StatTiger: Young QBs Can Prosper in the SEC

Stuart Carter looks at trends with quarterbacks and the passing game in the SEC.

When Johnny Manziel of Texas A&M won the Heisman Trophy, he defied all logic in doing so. Not only are freshman quarterbacks supposed to struggle, they certainly have no business being mentioned as the best college football player in the country.

Of course, that was the traditional logic until Manziel ripped up the college football world this past season with his amazing athletic ability. Not only does Johnny Football give hope to all underclassmen at the quarterback position, he has become part of the recent trend of the passing game becoming more explosive and utilized more frequently in the Southeastern Conference.

During the 2011 season quarterbacks in the Southeastern Conference accounted 200 yards or more passing in 68 games. During the 2012 season that figure nearly doubled with 112. Not only have passing attacks evolved in the SEC over the past decade, the production level has, too.

Those numbers help explain why there have been three Heisman Trophy winning quarterbacks from the SEC in the past six seasons. We have also seen an increase in the quarterbacks from the SEC selected in the NFL Draft. From 1993-2002 there were seven drafted from the Southeastern Conference. From 2003-2012 the total nearly tripled to 18.

During the 2012 season Auburn's offense was No. 94 nationally in pass efficiency and No. 12 in the conference. Had Auburn possessed consistent play from the quarterback position, the Tigers likely would have captured four to five more wins.

Since 1992 Auburn has compiled a pass rating of 129.4. During the 127 games Auburn exceeded that average the Tigers posted a record of 115-12 and nine of those losses were by seven points or less. One of the keys for offensive success in 2013 will be improving the passing attack, which will primarily lie squarely on the shoulders of the quarterback.

During the past seven seasons 25 quarterbacks from the Southeastern Conference finished the season rated in the nation's Top 25 in pass efficiency. This is an increase from the 18 during the previous seven-year period.

Overall the SEC in 2012 as a conference was the second most efficient among the six major conferences at the FBS level. Not only are we seeing more efficient passers, we are also seeing more underclassmen starting and flourishing.

From 1979-1999 less then one-fifth of the nation's Top 25 passers from each season were underclassmen. From 2000-2012 over one-fourth have been underclassmen. This includes an increase of freshman quarterbacks cracking the Top 25 in pass efficiency at 3.3 percent from 1979-1999 to 8.5 percent from 2000-2012.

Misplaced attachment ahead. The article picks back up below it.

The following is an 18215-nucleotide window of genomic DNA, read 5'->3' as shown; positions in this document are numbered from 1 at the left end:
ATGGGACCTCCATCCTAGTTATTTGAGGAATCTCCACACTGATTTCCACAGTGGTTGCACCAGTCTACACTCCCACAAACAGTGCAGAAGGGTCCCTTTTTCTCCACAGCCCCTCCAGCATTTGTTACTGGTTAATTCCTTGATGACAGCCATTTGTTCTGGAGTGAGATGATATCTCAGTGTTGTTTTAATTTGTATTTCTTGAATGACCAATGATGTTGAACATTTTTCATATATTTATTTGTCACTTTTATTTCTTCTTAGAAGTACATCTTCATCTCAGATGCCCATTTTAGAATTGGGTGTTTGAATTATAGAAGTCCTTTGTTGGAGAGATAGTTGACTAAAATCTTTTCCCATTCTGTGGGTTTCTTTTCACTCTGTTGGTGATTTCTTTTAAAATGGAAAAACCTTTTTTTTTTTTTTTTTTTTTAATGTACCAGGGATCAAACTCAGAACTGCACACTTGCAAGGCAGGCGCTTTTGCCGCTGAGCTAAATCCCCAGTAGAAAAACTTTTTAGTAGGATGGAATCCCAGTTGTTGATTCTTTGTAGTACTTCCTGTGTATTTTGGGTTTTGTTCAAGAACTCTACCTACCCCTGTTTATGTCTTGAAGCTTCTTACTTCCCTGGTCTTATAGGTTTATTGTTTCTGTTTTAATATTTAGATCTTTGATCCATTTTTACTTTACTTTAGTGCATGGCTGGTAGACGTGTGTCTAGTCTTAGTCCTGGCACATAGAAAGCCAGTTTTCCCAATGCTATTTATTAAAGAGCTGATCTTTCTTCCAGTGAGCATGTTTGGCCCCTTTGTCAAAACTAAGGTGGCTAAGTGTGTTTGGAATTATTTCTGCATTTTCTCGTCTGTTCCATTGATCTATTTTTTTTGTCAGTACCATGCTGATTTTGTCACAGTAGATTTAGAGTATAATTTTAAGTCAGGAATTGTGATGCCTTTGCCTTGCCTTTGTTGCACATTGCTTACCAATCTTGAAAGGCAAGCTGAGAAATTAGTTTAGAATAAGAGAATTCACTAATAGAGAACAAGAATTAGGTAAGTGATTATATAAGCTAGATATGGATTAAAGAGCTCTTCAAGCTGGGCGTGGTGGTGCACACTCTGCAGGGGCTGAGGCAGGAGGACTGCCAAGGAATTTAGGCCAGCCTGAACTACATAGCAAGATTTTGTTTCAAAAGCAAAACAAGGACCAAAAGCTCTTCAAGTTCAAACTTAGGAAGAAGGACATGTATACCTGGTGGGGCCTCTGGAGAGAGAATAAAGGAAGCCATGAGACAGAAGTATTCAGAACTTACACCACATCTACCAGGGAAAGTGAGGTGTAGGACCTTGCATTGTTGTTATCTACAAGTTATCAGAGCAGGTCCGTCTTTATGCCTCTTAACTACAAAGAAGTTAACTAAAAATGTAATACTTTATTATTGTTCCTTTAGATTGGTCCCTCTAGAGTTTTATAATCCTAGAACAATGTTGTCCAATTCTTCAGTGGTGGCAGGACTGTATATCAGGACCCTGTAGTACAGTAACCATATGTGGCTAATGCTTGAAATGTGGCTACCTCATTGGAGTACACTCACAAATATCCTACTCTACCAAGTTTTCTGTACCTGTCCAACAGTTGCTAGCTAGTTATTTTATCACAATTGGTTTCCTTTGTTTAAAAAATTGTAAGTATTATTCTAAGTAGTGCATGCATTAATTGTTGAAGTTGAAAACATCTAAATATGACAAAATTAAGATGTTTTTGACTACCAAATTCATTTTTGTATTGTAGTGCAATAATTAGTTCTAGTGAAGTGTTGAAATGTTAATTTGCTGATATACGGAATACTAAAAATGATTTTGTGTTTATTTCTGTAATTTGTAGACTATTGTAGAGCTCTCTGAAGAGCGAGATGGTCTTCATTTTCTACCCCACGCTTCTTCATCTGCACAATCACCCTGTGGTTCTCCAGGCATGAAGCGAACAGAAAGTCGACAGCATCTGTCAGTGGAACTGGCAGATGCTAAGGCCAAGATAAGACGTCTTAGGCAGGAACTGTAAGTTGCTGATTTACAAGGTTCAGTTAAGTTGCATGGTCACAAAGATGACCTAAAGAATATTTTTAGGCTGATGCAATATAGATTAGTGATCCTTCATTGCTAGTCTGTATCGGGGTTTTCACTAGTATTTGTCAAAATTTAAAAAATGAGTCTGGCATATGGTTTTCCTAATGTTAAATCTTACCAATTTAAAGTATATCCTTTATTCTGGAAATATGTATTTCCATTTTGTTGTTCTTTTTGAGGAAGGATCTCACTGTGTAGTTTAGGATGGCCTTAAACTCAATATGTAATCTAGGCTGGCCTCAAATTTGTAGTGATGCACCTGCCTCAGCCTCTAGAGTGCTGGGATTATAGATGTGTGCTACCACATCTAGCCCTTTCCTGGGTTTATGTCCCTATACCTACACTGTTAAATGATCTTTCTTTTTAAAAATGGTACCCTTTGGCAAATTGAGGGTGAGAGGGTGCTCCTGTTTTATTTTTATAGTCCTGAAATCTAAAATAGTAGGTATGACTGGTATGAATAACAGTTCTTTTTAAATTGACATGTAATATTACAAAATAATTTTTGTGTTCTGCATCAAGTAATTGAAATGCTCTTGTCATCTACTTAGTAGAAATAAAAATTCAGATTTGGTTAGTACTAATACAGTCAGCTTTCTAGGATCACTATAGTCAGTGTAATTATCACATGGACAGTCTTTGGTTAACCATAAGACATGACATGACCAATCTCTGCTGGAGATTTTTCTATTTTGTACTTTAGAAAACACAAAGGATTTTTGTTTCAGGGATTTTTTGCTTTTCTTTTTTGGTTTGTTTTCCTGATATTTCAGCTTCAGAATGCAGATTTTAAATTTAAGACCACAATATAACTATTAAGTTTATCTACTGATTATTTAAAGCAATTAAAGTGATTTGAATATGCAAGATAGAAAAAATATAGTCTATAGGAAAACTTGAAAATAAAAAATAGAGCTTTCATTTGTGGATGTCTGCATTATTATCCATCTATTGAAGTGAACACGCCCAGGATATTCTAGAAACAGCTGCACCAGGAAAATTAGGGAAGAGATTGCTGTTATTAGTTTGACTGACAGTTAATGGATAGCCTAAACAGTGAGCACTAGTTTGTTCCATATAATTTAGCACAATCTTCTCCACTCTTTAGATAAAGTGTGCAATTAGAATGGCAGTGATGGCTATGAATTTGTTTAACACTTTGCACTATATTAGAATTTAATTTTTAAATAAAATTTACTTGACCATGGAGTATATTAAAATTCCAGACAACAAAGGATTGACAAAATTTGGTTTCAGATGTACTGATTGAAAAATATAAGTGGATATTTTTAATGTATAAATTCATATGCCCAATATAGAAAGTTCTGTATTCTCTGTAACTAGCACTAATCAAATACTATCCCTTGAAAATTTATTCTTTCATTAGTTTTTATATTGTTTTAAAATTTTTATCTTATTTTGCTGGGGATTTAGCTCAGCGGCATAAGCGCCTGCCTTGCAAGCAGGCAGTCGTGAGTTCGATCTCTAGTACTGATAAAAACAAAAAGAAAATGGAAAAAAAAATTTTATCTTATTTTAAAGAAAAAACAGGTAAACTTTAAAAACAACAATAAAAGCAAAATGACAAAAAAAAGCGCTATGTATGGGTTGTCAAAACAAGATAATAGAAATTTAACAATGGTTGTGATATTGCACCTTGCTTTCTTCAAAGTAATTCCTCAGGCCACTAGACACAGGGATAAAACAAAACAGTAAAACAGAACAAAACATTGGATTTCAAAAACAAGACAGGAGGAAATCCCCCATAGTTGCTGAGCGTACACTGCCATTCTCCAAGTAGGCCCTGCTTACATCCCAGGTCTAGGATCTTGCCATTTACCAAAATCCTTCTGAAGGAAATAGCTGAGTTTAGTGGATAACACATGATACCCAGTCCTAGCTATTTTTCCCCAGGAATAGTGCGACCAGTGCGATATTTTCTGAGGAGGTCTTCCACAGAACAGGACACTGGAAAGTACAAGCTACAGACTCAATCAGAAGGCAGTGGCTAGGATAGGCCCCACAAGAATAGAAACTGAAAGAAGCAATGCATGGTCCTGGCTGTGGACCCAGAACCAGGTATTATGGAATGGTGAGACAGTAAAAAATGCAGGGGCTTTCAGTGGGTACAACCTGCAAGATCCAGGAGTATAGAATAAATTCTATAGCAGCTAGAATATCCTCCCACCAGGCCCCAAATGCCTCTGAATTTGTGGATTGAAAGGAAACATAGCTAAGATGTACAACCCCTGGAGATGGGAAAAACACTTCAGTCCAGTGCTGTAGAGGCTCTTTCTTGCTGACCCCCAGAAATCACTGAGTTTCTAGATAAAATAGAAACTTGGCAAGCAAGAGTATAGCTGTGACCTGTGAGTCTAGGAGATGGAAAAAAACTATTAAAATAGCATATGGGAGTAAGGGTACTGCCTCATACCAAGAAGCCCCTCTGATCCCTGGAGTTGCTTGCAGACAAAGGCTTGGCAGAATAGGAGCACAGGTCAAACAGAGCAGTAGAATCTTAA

From 1990-1999 there were only six freshman quarterbacks to make the Top 25 list of most efficient quarterbacks. From 2000-2012 there were 24, including Heisman winner Johnny Manziel.

It's an interesting note the last five quarterbacks to win the Heisman played in a variation of the spread offense and four of them were athletic quarterbacks. The combination of a dual-threat quarterback and spread offense places more pressure on opposing defenses, which allows less experienced quarterbacks to have a higher level of success early in their careers. We have witnessed this early success as well at the NFL level with Cam Newton in Carolina, Robert Griffin III in Washington, Colin Kaepernick in San Francisco and Seattle quarterback Russell Wilson.

From 2000-2012, 15 underclassmen quarterbacks from the Southeastern Conference made their way to the nation's Top 25 in pass efficiency. The SEC quarterbacks had an average ranking of No. 14 nationally and no other major conference had more underclassmen quarterbacks in the nation's Top 25 since 2000. The Big 12 was next with 13 and the Pac-12 was third with 12 underclassmen quarterbacks.

There was a time when coaches were extremely concerned about starting a young quarterback, but times have changed, especially with spread offenses. Many of these athletic quarterbacks come from spread offenses at the high school level and are prepared to make plays in space at the collegiate level. Their athletic skill set allows them to make more plays than a stationary quarterback early on during their careers.

With the addition of three athletic quarterbacks in the 2013 signee class, Auburn might one of the most athletic groups of QBs in the history of the program. Gus Malzahn and offensive coordinator Rhett Lashlee will have Kiehl Frazier, Jonathan Wallace, Jeremy Johnson, Jason Smith and Nick Marshall to work with when preseason practice starts in August. All five have found their comfort zone playing within the spread element, increasing Auburn's probability of finding the right man to pull the trigger in Malzahn's offense.

Malzahn and Lashlee transformed Arkansas State quarterback Ryan Alpin from the No. 52 passer in the nation to No. 17 during their one season coaching him. During the 2011 season Alpin threw for 19 touchdowns and 16 interceptions, but under Malzahn he threw for 24 touchdowns and only four picks in 2012.

Experience at the quarterback position is vital, but no longer essential in the modern age of football. Over the last decade we have seen underclassmen step into a starting role, making an immediate impact at the collegiate and professional levels. There is room now for pure athletic ability in the right scheme to translate into immediate success. Whether it is underclassmen like Tim Tebow or Manziel or a junior college transfer like Cam Newton, newcomers to the league can prosper early at quarterback in SEC football.


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